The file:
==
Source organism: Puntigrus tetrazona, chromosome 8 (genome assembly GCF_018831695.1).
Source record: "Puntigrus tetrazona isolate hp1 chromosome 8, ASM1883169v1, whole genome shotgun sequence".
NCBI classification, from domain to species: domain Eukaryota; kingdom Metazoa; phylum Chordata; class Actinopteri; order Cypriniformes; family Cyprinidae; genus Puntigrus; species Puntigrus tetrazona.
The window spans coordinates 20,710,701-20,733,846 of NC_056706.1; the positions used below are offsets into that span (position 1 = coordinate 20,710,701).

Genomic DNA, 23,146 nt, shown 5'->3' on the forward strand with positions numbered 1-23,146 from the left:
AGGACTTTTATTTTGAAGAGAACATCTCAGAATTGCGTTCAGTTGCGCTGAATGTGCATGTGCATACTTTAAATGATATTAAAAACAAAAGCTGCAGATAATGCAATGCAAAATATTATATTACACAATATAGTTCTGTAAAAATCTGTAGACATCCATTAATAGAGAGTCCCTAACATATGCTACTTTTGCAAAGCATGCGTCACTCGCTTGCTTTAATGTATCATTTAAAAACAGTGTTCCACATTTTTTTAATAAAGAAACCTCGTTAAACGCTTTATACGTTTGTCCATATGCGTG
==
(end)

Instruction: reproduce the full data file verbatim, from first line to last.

Source organism: Puntigrus tetrazona, chromosome 8 (genome assembly GCF_018831695.1).
Source record: "Puntigrus tetrazona isolate hp1 chromosome 8, ASM1883169v1, whole genome shotgun sequence".
NCBI classification, from domain to species: domain Eukaryota; kingdom Metazoa; phylum Chordata; class Actinopteri; order Cypriniformes; family Cyprinidae; genus Puntigrus; species Puntigrus tetrazona.
The window spans coordinates 20,710,701-20,733,846 of NC_056706.1; the positions used below are offsets into that span (position 1 = coordinate 20,710,701).

Genomic DNA, 23,146 nt, shown 5'->3' on the forward strand with positions numbered 1-23,146 from the left:
AGGACTTTTATTTTGAAGAGAACATCTCAGAATTGCGTTCAGTTGCGCTGAATGTGCATGTGCATACTTTAAATGATATTAAAAACAAAAGCTGCAGATAATGCAATGCAAAATATTATATTACACAATATAGTTCTGTAAAAATCTGTAGACATCCATTAATAGAGAGTCCCTAACATATGCTACTTTTGCAAAGCATGCGTCACTCGCTTGCTTTAATGTATCATTTAAAAACAGTGTTCCACATTTTTTTAATAAAGAAACCTCGTTAAACGCTTTATACGTTTGTCCATATGCGTG